Character position problem in Postscript

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Kalvos
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Character position problem in Postscript

Post by Kalvos » Sun Mar 25, 2007 4:28 am

Hi,

First post, but longtime Font Creator user.

A problem has come up twice over the past few years: the mis-positioning of one character in a font, but only when it is turned into a Postscript file with certain applications.

Here are two sample images; the first is how it looks in the source, and the second is the Postscript file as viewed with Ghostscript. (It's the same in Distiller; Ghostscript is just faster.)

Image
Image

I've moved the character into other slots to test it; it's just the one character, not the slot. I've tried modifying the character, and when moving it, I was sure only to marquee the character, in case there was something outside the creation frame.

It compiles Postscript properly in MSWord and printing to PDF works. In Finale, it fails.

I've used custom fonts from many folks, and it's only happened with two fonts created in Font Creator.

It's not much to go on, but where would I start? (This is a font-in-progress based on old opera score texts.)

Thanks,
Dennis

Erwin Denissen
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Post by Erwin Denissen » Sun Mar 25, 2007 5:56 am

Can you send a copy of your font directly to me? I'll see if I can identify your problem.
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Post by Erwin Denissen » Mon Mar 26, 2007 7:30 pm

I've investigated your font (Opera-Lyrics.ttf), but I can't find any problems there. So I assume it is an issue with the conversion to PostScript, done by external applications. You might want to try to reduce the complexity of the glyph (e.g. remove some points). Let us know your results.
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Kalvos
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Post by Kalvos » Tue Mar 27, 2007 1:58 pm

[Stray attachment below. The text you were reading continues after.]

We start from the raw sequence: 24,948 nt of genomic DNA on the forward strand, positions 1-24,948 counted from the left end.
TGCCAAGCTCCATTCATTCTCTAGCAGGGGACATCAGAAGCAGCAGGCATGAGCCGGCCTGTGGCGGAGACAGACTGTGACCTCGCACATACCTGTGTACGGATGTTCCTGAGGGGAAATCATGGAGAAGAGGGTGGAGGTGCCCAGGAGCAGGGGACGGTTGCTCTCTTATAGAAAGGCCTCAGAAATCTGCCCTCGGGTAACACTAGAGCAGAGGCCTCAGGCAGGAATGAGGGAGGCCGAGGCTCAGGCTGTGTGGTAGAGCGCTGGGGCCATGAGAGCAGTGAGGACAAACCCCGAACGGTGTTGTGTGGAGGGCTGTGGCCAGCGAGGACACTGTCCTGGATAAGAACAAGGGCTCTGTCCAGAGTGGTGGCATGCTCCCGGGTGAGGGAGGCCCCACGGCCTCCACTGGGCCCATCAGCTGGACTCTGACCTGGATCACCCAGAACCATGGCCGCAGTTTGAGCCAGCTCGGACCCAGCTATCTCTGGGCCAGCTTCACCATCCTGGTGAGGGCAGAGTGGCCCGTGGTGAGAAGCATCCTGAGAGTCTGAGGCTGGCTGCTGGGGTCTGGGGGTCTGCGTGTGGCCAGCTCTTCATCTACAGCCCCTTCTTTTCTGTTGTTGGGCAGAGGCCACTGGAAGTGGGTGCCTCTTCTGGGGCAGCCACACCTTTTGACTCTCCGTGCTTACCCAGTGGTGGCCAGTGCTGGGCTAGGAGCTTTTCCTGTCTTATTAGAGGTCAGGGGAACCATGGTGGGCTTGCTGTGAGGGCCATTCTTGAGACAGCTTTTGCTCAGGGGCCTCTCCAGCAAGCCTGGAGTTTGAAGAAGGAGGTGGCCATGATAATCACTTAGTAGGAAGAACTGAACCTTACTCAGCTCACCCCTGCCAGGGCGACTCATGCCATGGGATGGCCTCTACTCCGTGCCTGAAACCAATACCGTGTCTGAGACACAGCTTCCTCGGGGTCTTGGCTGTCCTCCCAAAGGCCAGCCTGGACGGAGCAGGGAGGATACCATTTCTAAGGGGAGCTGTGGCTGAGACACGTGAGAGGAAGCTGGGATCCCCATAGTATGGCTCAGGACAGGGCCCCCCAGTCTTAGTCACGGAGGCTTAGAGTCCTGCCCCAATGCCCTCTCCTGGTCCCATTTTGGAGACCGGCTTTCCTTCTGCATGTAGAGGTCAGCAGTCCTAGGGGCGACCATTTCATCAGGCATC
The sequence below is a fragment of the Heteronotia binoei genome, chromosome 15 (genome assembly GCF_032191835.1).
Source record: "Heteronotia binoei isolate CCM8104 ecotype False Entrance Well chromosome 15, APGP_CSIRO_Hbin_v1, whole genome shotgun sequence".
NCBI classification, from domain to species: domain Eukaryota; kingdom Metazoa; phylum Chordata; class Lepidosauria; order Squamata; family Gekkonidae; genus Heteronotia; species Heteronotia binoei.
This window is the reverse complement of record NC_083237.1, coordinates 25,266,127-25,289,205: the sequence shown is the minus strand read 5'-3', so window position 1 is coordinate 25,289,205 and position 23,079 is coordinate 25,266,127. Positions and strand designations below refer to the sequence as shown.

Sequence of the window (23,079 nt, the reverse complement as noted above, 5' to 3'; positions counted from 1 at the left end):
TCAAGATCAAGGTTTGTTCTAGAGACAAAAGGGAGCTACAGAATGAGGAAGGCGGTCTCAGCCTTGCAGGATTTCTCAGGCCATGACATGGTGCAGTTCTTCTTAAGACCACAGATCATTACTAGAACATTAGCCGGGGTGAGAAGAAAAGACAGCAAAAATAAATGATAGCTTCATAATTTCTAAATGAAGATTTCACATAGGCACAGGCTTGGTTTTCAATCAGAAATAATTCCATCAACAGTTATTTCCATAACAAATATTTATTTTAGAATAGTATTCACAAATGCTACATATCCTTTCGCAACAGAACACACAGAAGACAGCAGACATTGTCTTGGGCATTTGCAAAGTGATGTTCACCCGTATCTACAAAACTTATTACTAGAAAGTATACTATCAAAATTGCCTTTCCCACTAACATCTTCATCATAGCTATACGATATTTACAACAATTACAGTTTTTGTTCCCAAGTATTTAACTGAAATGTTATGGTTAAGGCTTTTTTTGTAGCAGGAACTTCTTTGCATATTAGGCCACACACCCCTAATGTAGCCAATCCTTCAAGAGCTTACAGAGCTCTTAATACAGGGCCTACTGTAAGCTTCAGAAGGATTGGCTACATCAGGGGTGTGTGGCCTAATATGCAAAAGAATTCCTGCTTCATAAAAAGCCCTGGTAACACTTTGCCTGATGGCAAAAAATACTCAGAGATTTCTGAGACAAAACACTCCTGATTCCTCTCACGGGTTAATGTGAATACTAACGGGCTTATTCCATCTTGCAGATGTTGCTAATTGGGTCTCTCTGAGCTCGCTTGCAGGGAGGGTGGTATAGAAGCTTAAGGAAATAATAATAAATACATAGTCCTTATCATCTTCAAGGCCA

Thanks for taking a look.

I sent another font (RevereFinale) and PDF sample along with my new scanned one, and it has the same offset problem -- but in a different glyph slot and with a different offset (offset left rather than down). It has many fewer points. It's just a 16th-note flag and stem; similar and more complex glyphs in the same font (such as a 32nd-note flag) work fine.

Can you point me to the factors (other than boundaries, which seem correct) that might throw off a Postscript compiler? Even as I clean up the "H" in the Opera-Lyrics font, reducing the points, the offset doesn't change.

As I say, it doesn't affect printing to a Postscript printer (even if printing to file), just when compiled to a Postscript file. I need a real Postscript file to produce clean PDF or EPS files in Finale.

I don't know where to begin looking for other positioning data that a PS compiler would use.

Thanks again,
Dennis

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Post by Erwin Denissen » Tue Mar 27, 2007 2:27 pm

Hi Dennis,

You might want to contact Adobe, maybe they are already aware of this issue.
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Dick Pape
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hmmm

Post by Dick Pape » Wed Mar 28, 2007 12:19 pm

(Nice looking font btw) Does this same problem occur using a different font?

Kalvos
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Different font

Post by Kalvos » Wed Mar 28, 2007 12:30 pm

Hi Dick,

The problem occurs (so far) in just two fonts, both created with FC.

In the first (Opera Lyrics), the character is offset down (to the bottom of its baseline); in the second (RevereFinale), it is offset left (to the left of its bearing). Some other fonts I've done in FC are just decorative elements, and I've never used them in Finale.

I posted the whole question yesterday over at comp.fonts, and one person has had a look at the font. Other than finding a few minor errors (I left off the Macintosh naming), he's not found anything, but reprocessed the font in FontLab. I'll run a test on it today -- install, change lyrics font in Finale, compile PS.

Then I'll report back here.

Thanks for the kind words on the font. The credit really belongs to those metal font designers in the 1880s at G. Schirmer, where these characters were on individual steel striking dies that embossed metal plates. (On the Henle publishing site, there's a great video of metal plate engraving, which is still done there on some special editions.)

Dennis

Kalvos
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FontLab version worked

Post by Kalvos » Wed Mar 28, 2007 1:13 pm

Dick,

The font reprocessed in FontLab does not exhibit the character shift problem during Postscript compilation.

I altered the old font in Font Creator using the same steps the person did in FontLab: included the Macintosh naming, deleted glyphs above $00FF, changed the vendor code to "mm", deleted the default box in the $0000 position, and reinstalled. No change. The FontLab version works while Font Creator version does not.

Now I'm going to open them side by side in Font Creator and see if there are any other differences.

Dennis

Kalvos
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"Identical" fonts, different results

Post by Kalvos » Wed Mar 28, 2007 2:06 pm

Here are the final results that I can produce.